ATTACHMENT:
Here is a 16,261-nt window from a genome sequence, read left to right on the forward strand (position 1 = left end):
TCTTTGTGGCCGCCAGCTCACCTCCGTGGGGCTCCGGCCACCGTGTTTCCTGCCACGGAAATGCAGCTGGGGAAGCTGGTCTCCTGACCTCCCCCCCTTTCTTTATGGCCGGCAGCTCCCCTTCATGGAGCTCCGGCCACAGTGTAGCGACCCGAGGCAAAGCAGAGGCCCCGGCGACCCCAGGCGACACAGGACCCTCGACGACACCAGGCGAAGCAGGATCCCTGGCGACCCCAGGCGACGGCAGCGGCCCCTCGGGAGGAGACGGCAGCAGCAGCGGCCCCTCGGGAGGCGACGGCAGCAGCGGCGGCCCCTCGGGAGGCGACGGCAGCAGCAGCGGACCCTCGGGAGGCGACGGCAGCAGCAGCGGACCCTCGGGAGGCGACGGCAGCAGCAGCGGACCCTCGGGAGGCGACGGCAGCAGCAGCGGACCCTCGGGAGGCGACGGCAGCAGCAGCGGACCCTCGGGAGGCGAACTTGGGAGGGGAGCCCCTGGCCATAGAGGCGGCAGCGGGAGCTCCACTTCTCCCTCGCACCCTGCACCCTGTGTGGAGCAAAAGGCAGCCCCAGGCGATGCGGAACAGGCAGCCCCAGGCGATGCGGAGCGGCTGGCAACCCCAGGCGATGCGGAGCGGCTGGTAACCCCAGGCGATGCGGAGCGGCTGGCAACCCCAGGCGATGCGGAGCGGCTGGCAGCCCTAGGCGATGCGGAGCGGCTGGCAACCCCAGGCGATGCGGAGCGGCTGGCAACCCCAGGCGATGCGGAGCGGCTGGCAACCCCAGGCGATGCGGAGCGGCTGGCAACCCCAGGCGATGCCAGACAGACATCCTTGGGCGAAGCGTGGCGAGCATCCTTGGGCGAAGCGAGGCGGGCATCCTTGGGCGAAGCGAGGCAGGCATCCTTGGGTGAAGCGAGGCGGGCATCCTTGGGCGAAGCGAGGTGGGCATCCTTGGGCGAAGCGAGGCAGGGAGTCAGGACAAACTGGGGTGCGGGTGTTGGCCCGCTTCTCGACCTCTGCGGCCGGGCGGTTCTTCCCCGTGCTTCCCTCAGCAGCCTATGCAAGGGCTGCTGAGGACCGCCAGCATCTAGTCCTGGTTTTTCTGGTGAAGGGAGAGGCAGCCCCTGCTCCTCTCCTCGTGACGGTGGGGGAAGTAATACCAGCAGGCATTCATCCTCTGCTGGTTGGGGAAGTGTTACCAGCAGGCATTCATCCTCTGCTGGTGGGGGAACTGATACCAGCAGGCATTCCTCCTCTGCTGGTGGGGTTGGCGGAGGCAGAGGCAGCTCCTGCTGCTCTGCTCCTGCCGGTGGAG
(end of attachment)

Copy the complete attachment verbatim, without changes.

Here is a 16,261-nt window from a genome sequence, read left to right on the forward strand (position 1 = left end):
TCTTTGTGGCCGCCAGCTCACCTCCGTGGGGCTCCGGCCACCGTGTTTCCTGCCACGGAAATGCAGCTGGGGAAGCTGGTCTCCTGACCTCCCCCCCTTTCTTTATGGCCGGCAGCTCCCCTTCATGGAGCTCCGGCCACAGTGTAGCGACCCGAGGCAAAGCAGAGGCCCCGGCGACCCCAGGCGACACAGGACCCTCGACGACACCAGGCGAAGCAGGATCCCTGGCGACCCCAGGCGACGGCAGCGGCCCCTCGGGAGGAGACGGCAGCAGCAGCGGCCCCTCGGGAGGCGACGGCAGCAGCGGCGGCCCCTCGGGAGGCGACGGCAGCAGCAGCGGACCCTCGGGAGGCGACGGCAGCAGCAGCGGACCCTCGGGAGGCGACGGCAGCAGCAGCGGACCCTCGGGAGGCGACGGCAGCAGCAGCGGACCCTCGGGAGGCGACGGCAGCAGCAGCGGACCCTCGGGAGGCGAACTTGGGAGGGGAGCCCCTGGCCATAGAGGCGGCAGCGGGAGCTCCACTTCTCCCTCGCACCCTGCACCCTGTGTGGAGCAAAAGGCAGCCCCAGGCGATGCGGAACAGGCAGCCCCAGGCGATGCGGAGCGGCTGGCAACCCCAGGCGATGCGGAGCGGCTGGTAACCCCAGGCGATGCGGAGCGGCTGGCAACCCCAGGCGATGCGGAGCGGCTGGCAGCCCTAGGCGATGCGGAGCGGCTGGCAACCCCAGGCGATGCGGAGCGGCTGGCAACCCCAGGCGATGCGGAGCGGCTGGCAACCCCAGGCGATGCGGAGCGGCTGGCAACCCCAGGCGATGCCAGACAGACATCCTTGGGCGAAGCGTGGCGAGCATCCTTGGGCGAAGCGAGGCGGGCATCCTTGGGCGAAGCGAGGCAGGCATCCTTGGGTGAAGCGAGGCGGGCATCCTTGGGCGAAGCGAGGTGGGCATCCTTGGGCGAAGCGAGGCAGGGAGTCAGGACAAACTGGGGTGCGGGTGTTGGCCCGCTTCTCGACCTCTGCGGCCGGGCGGTTCTTCCCCGTGCTTCCCTCAGCAGCCTATGCAAGGGCTGCTGAGGACCGCCAGCATCTAGTCCTGGTTTTTCTGGTGAAGGGAGAGGCAGCCCCTGCTCCTCTCCTCGTGACGGTGGGGGAAGTAATACCAGCAGGCATTCATCCTCTGCTGGTTGGGGAAGTGTTACCAGCAGGCATTCATCCTCTGCTGGTGGGGGAACTGATACCAGCAGGCATTCCTCCTCTGCTGGTGGGGTTGGCGGAGGCAGAGGCAGCTCCTGCTGCTCTGCTCCTGCCGGTGGAG